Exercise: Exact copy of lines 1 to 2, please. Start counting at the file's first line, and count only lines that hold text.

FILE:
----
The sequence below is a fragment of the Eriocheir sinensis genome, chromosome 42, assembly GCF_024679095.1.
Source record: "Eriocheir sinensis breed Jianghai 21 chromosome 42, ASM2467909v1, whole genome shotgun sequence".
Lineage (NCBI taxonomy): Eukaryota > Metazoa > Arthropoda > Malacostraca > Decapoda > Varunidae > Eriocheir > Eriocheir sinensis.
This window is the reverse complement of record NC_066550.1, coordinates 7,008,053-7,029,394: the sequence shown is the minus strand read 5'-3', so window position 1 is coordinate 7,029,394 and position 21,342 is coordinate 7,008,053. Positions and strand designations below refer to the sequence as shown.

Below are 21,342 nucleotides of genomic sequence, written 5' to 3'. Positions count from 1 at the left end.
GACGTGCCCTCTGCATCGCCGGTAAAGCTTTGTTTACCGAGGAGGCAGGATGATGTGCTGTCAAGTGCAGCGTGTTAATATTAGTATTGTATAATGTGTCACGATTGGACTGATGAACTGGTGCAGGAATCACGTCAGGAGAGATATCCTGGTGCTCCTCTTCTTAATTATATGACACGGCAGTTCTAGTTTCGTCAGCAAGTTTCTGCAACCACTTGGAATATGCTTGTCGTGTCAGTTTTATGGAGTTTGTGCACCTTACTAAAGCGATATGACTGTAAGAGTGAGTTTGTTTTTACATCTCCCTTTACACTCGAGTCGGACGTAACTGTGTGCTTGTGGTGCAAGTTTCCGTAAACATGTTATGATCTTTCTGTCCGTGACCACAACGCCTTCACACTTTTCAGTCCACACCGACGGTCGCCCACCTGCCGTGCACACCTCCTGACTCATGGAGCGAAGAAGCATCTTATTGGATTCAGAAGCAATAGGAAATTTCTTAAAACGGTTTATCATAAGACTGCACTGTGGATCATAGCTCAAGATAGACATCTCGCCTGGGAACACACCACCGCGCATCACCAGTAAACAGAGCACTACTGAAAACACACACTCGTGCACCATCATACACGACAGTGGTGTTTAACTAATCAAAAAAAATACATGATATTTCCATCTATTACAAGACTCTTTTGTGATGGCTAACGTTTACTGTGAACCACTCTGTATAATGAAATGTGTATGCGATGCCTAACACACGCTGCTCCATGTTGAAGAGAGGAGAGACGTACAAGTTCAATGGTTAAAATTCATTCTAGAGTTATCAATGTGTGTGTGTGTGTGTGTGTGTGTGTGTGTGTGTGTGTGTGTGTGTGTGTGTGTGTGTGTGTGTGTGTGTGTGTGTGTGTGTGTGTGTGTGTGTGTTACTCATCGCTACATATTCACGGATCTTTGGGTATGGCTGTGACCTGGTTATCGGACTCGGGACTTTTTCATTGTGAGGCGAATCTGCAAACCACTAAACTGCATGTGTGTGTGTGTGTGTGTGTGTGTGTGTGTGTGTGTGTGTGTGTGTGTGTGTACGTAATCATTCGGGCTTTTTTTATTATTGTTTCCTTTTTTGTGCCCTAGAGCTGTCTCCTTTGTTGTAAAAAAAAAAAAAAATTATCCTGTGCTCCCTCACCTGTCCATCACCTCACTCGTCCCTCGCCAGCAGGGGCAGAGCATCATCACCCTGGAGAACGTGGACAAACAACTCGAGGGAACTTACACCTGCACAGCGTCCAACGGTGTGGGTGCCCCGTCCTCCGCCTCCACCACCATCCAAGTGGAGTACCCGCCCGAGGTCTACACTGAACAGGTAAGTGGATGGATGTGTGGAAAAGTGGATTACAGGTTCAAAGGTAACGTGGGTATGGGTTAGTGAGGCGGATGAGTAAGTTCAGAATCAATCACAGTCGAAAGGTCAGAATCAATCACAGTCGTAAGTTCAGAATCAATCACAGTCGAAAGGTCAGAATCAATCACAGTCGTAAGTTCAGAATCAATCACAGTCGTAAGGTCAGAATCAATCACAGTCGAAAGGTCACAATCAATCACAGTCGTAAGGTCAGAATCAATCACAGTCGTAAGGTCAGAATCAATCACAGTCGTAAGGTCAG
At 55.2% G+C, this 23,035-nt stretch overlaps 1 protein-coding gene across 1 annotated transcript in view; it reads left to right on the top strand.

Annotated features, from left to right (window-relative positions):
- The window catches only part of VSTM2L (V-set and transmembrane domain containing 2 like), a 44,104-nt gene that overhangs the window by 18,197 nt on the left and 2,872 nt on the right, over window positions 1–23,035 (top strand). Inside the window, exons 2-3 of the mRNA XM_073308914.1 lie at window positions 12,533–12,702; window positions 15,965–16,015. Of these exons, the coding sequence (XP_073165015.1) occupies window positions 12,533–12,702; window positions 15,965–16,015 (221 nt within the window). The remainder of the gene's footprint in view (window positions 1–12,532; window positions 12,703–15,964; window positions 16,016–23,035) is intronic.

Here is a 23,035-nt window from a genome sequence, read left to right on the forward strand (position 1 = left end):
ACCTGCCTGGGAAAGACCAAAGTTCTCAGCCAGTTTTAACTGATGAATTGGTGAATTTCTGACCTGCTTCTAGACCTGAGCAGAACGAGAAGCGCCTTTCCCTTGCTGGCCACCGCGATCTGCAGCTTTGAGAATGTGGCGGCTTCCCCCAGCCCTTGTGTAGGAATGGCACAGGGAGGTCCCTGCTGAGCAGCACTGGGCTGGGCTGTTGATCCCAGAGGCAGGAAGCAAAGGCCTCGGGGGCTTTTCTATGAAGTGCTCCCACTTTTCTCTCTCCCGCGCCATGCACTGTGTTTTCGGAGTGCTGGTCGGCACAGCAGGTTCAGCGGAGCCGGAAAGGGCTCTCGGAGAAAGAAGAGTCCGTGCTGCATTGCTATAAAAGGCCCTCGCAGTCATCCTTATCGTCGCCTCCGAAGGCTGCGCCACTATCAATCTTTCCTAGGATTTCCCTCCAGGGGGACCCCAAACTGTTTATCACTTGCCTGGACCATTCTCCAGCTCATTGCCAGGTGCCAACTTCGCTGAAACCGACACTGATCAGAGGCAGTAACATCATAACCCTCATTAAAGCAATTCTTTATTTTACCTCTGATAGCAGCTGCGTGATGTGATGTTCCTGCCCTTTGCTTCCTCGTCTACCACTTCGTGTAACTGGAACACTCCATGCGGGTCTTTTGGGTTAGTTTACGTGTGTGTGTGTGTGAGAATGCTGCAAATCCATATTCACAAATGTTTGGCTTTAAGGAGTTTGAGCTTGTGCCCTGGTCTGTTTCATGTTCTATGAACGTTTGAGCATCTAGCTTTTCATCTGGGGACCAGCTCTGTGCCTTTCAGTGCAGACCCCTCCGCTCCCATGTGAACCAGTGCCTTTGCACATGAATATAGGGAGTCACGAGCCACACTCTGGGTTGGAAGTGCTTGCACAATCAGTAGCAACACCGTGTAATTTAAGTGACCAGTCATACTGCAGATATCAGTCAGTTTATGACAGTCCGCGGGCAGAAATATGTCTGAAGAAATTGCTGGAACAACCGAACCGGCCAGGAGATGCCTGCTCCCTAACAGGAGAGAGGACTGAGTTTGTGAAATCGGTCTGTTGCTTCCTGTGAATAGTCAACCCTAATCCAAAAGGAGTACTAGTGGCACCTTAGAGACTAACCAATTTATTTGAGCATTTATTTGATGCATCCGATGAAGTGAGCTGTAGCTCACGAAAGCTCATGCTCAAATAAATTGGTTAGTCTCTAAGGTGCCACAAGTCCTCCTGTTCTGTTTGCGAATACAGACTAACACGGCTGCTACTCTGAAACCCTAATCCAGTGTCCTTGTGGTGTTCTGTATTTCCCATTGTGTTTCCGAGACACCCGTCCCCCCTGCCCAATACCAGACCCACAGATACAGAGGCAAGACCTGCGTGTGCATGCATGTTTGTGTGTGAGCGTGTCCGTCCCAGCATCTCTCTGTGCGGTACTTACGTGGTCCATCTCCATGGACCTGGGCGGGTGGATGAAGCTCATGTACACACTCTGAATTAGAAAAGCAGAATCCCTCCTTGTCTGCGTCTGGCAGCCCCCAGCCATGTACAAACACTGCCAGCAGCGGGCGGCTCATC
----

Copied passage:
The sequence below is a fragment of the Eriocheir sinensis genome, chromosome 42, assembly GCF_024679095.1.
Source record: "Eriocheir sinensis breed Jianghai 21 chromosome 42, ASM2467909v1, whole genome shotgun sequence".